As the U.S. has been consumed by its own political transition (or, more precisely, lack thereof), it has paid scant attention to the one occurring in China.
Yet how the new Chinese leadership navigates its economic challenges may well turn out to be far more important to the global economy than how the fiscal cliff drama plays out in Washington.
The opening of the 18th National Congress of the Communist Party of China this month, which will usher in the presidency of Xi Jinping, has been accompanied by a variety of indicators that the Chinese economy is strengthening a bit. But there's reason to worry that Xi will not enjoy such good economic news throughout his tenure.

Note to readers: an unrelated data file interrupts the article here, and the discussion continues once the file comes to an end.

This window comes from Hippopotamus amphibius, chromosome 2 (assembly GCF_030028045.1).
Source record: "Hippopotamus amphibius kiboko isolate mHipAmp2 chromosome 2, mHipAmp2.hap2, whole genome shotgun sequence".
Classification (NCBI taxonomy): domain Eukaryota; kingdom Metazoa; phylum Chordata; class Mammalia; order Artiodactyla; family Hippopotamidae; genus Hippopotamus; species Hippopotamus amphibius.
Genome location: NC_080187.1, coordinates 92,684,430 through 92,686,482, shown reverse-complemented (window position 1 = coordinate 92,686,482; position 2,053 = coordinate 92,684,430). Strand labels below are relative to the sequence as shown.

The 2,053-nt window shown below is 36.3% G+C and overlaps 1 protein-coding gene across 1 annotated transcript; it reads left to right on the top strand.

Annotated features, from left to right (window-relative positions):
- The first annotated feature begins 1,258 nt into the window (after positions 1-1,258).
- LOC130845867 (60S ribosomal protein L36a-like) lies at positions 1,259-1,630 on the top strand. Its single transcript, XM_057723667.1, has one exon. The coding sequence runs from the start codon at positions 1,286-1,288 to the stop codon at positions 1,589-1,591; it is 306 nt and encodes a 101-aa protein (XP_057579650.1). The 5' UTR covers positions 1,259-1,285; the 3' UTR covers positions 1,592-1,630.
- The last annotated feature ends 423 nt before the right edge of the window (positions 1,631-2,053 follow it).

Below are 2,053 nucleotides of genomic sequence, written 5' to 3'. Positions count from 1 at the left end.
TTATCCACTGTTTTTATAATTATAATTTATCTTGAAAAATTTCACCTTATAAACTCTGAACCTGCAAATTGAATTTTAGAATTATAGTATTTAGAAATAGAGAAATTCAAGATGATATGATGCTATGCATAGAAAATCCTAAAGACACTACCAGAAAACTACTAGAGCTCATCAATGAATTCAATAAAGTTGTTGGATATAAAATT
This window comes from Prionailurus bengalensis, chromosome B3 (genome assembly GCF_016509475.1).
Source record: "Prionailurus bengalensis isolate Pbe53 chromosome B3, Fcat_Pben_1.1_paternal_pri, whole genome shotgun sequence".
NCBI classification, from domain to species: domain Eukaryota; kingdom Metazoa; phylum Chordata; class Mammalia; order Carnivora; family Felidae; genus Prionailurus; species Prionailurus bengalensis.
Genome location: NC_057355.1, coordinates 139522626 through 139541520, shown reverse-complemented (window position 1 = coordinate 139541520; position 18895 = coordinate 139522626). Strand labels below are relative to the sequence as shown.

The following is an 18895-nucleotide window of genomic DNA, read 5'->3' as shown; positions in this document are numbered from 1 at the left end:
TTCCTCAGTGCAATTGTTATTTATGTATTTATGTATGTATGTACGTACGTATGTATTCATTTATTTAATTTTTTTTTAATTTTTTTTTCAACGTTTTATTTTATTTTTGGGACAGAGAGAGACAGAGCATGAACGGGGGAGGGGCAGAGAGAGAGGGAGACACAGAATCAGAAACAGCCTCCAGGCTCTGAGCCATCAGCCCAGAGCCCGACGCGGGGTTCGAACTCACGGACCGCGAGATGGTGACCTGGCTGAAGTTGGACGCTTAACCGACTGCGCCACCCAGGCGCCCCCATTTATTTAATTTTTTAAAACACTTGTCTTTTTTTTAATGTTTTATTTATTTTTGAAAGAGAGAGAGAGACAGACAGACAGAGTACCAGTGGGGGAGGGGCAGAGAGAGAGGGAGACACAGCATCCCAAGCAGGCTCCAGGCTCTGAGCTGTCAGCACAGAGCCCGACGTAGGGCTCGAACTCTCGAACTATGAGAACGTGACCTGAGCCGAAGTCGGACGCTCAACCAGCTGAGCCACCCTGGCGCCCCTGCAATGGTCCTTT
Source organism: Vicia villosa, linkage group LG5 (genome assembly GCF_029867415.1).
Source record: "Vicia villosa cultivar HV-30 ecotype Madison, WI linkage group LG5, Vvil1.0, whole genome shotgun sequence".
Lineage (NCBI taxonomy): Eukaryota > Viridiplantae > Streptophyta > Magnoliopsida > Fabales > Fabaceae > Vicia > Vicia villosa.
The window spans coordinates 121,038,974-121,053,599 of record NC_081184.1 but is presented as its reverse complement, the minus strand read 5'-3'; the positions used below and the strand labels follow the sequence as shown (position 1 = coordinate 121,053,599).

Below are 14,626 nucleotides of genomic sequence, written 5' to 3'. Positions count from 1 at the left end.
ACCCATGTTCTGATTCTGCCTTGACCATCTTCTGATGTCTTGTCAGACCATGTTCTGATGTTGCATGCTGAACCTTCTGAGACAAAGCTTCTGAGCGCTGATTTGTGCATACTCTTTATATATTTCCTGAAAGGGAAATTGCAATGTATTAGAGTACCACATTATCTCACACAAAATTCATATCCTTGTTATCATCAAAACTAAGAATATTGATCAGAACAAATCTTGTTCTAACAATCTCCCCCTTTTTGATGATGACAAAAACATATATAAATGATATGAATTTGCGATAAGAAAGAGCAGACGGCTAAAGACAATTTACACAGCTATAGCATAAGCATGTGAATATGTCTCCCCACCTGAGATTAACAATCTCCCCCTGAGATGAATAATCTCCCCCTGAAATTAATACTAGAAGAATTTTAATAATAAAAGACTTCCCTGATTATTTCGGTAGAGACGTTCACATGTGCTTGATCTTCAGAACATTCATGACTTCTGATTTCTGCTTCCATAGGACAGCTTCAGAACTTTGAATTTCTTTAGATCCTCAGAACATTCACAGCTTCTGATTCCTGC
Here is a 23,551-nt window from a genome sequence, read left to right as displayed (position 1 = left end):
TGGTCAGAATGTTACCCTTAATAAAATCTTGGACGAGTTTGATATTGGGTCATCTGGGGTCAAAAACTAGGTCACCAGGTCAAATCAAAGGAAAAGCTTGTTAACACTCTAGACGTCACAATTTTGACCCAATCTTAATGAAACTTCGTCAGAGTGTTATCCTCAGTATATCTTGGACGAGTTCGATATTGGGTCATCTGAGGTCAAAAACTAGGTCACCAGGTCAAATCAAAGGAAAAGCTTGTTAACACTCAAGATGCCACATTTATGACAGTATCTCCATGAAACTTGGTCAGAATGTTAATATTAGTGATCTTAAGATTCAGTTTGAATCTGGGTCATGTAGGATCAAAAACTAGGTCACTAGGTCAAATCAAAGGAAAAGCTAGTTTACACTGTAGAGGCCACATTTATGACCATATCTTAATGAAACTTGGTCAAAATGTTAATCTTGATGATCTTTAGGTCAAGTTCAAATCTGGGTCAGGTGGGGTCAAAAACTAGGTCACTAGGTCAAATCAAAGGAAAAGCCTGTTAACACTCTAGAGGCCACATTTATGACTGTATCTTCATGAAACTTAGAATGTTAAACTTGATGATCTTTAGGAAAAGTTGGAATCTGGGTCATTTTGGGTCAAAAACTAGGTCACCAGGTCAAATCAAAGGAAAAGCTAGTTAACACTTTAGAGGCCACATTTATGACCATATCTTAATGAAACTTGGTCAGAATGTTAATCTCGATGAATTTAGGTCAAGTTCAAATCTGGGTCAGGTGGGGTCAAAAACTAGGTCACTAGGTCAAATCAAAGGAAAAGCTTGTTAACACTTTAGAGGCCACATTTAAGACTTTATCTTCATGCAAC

A growing body of academic studies warns that economic growth in China might slow substantially in the years and decades to come. One crucial reason is that, in the past, it has been driven disproportionately by workers moving from farms to factories. That method of raising productivity may now be largely exhausted -- because most of the workers who could successfully make the transition already have.
The point at which moving workers from agriculture to manufacturing no longer leads to economic gains is called, in the literature of economic development, the Lewis turning point -- after the Nobel-winning economist Arthur Lewis. If China is at or near its Lewis turning point, Xi will face an extraordinary economic challenge, with far-reaching geopolitical ramifications.